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portion of mankind peculiarly depends, cannot be questioned. Though they to be established in every great town; and the more minute and specific they are, the more fully do they answer their purpose-but that which increases their local value diminishes their general importance.
In the present well-conceived and not ill-executed attempt to ascertain all the moral and natural causes which affect the health of the inhabitants of Paris, we find nothing to extract that appears very interesting to an English reader. The whole work, indeed, might be usefully consulted as a guide to any person who should engage in similar researches at the place of his own residence. It is divided into two parts; the first of which treats on the situation, soil, air, seasons, food, water, mode of living, and clothing, of Paris; the second, of its hospitals alone.
ART. XXXIII. Révolution du 18 Fructidor; &c. i.e. The Revolution of the 4th September 1797: with a Detail of preceding and subsequent Events. By an Eye-witness. 8vo. PP. 27. IS. Dulau and Co. London.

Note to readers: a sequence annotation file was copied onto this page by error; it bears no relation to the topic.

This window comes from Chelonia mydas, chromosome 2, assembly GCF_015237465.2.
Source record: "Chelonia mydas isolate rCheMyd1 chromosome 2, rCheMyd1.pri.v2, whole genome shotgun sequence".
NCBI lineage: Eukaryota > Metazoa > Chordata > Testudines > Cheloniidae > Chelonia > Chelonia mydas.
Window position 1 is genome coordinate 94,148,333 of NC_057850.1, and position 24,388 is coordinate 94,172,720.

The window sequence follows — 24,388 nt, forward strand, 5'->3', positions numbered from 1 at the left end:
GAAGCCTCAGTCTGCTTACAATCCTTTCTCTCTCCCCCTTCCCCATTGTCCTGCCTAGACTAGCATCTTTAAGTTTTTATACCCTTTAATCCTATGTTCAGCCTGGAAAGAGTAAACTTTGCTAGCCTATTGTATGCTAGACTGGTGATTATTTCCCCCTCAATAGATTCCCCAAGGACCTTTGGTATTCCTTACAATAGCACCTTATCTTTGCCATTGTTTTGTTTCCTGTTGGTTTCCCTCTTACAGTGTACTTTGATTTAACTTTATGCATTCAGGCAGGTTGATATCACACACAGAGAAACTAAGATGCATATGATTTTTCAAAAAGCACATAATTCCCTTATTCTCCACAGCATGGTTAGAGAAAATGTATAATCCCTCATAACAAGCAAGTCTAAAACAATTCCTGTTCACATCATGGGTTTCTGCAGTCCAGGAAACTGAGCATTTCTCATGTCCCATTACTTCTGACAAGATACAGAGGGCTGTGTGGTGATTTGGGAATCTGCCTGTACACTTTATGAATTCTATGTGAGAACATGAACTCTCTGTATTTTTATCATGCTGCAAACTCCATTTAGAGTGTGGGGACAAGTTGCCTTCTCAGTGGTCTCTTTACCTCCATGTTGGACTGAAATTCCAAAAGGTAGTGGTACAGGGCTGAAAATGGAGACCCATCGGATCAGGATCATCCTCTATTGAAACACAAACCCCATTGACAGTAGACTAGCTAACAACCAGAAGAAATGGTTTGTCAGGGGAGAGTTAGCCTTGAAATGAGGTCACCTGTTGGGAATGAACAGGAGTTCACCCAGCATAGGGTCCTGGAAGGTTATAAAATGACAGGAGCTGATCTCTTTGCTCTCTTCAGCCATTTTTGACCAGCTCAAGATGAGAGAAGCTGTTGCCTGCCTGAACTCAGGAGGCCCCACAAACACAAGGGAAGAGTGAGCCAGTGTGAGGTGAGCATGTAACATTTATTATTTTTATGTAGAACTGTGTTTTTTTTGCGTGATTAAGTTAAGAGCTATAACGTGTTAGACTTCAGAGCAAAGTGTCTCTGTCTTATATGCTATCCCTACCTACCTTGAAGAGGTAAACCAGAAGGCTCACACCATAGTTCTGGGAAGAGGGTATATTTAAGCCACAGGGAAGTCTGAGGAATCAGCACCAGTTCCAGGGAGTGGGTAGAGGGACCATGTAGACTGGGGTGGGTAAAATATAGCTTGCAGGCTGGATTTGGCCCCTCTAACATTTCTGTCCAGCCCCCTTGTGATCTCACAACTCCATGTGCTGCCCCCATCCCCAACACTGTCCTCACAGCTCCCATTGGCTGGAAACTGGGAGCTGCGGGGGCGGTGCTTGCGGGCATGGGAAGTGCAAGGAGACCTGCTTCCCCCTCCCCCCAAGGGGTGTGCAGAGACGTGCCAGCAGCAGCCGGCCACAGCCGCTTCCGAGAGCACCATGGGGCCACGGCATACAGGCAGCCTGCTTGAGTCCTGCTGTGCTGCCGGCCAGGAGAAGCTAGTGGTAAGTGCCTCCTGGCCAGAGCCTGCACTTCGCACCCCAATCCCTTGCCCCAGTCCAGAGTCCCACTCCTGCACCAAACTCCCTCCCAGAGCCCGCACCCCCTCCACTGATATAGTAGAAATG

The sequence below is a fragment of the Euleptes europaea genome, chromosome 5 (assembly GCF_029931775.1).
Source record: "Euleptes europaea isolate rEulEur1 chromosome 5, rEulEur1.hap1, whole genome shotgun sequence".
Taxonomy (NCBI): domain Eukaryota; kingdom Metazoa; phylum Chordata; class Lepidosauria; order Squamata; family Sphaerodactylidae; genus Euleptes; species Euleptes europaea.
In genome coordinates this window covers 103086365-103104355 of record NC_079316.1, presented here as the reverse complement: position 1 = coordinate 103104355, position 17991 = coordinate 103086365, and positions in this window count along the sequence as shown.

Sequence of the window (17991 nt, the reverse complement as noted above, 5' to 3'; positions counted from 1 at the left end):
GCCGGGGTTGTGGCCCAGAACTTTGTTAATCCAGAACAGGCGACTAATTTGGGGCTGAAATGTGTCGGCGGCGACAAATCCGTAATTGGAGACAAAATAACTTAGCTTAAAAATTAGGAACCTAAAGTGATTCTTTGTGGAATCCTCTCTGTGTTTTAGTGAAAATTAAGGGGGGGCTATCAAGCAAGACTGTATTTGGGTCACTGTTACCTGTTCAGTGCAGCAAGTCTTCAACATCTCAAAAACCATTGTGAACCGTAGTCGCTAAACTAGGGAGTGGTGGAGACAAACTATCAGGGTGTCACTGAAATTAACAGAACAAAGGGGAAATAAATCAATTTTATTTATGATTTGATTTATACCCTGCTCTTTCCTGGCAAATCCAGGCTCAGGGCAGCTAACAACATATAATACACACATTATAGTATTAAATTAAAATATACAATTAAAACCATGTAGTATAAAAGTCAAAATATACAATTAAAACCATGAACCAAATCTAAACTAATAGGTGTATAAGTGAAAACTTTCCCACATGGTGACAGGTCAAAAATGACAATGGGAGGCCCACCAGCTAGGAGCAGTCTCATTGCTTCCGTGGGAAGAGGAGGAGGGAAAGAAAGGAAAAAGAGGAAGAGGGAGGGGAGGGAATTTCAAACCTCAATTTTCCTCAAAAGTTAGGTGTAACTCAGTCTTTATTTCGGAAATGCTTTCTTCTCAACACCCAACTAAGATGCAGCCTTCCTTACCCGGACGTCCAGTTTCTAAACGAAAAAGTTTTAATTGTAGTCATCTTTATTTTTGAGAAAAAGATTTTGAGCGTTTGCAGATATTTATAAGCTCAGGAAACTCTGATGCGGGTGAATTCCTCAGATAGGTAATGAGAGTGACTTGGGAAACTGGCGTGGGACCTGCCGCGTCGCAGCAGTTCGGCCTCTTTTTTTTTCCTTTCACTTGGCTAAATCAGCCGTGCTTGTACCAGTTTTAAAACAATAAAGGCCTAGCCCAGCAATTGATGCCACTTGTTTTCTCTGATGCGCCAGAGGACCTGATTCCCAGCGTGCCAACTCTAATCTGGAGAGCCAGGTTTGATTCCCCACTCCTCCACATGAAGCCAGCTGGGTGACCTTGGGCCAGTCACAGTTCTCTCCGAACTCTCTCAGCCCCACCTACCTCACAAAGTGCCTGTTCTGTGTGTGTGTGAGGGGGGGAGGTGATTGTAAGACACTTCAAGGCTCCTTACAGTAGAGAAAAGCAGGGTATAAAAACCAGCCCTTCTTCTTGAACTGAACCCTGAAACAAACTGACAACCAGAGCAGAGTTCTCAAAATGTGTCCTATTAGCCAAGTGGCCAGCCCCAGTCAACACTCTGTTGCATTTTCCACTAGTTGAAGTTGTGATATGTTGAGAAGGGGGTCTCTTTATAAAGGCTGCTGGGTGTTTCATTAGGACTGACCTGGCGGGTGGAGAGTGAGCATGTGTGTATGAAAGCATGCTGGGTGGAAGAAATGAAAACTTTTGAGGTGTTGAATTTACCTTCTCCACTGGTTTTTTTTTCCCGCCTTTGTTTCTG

THIS "HIS narrative rather describes the outside phænomena than the inside springs of the recent revolution in France. The Directory, who ought to be passive instruments for executing the will of the majority of the representatives of the people, are themselves become the supreme authority. They cashier without forbearance, and banish without trial, those members of the legislature who express a wholesome jealousy of their authority; and they seem likely, under the pretext of endless conspiracies, to invade the only remaining fortress of freedom, to prolong beyond its legal term the power of their partisans, and to declare their parliament perpetual, It must be acknowleged, however, that this change has been occasioned by an absurdity of profligacy in the opposite party, which has rarely been equalled.